When Arctic Monkeys removed David Bowie from VIP tables
(Credit: Zackery Michael)

Recalling the time Arctic Monkeys accidentally removed David Bowie from VIP tables

At a time when millions of people remain forced to stay home amid strict social distancing measures, we’re exploring some of the most entertaining stories from music history with Far Out Magazine’s ‘From The Vault’ section.

While the premise of nightclubs, music venues and, of course, VIP tables remains nothing but a distant dream during the current crisis, we decided to dip back into the archives to remember the moment indie darlings the Arctic Monkeys unwittingly snubbed the great David Bowie.

Founding duo, drummer Matt Helders and singer Alex Turner, sat down with Jo Whiley during an interview on BBC Radio 2 to discuss some of the momentous moments during the band’s meteoric rise to critical acclaim.

Whiley, mentioning Bowie as part of the conversation, prompted Turner to recall the moment the Starman arrived at an Arctic Monkeys concert in New York and landed himself a primetime viewing spot reserved for family members and special guests — an area Bowie quite rightly had become accustomed to.

Turner, remembering the short exchange with Bowie backstage, allowed Helders to retell a tale of awkward miscommunication: “They had tables up the top for guests and VIP guests and I think Bowie was sat there with whoever he came with,” said Helders.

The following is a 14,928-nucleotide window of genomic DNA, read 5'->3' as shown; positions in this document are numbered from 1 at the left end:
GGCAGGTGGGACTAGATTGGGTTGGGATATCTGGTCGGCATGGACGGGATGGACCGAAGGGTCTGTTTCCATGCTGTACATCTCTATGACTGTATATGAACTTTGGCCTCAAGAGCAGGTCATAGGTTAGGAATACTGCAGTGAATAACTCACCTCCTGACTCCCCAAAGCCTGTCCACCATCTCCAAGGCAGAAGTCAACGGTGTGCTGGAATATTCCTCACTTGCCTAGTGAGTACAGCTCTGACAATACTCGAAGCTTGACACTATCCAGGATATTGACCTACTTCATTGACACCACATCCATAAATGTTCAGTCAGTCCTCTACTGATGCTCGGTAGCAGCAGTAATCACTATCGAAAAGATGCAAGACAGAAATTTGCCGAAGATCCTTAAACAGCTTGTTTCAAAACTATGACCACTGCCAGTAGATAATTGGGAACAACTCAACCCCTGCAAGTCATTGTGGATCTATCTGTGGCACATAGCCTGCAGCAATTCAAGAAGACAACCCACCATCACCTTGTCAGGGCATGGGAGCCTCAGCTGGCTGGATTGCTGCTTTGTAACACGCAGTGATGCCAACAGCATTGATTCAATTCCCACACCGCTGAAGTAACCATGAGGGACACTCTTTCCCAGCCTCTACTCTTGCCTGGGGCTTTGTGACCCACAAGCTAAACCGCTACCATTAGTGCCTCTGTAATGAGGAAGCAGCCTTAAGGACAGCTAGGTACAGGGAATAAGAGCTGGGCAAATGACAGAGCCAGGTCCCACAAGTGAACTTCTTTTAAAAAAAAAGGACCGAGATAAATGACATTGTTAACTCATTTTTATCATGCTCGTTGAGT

With demand high for the lucrative seats, Arctic Monkeys roadies knew of family members desperation to get a good spot: “And our tour manager didn’t even realise and he moved him so my brother and his wife could sit there and watch it and have a better view,” Helders explained.

Typically though, Bowie remained humble during the experience: “He didn’t say anything like, ‘I’m David Bowie’ — he just moved politely and then came to say hello afterwards.”

Turner has made no secret of his admiration for Bowie in the past, detailing how his first listening of ‘Moonage Daydream’ inspired his songwriting to take on a more abstract approach. “I suppose the things I’d been writing before I heard this were a lot more [holds hand close to face]. The first Shadow Puppets album lyrically was definitely the first dip of the toe into the abstract for me,” Turner told MOJO previously.

“I recognised that sometimes the lyrics can be just another component along with the melody and the music. You might write a song about a girl you’re in love with, or a comedown, but there’s the space in-between all that that we’re interested in occupying sometimes,” he added when explaining the influence of ‘Moonage Daydream’.

“It’s like casting a shadow on a wall. And it’s like that’s the thing, rather than the object that’s causing the shadow. It’s like a secret, and you’re kind of wrapping it in a sugary shell with imagery.”

You can listen to the the interview with Whiley, here.

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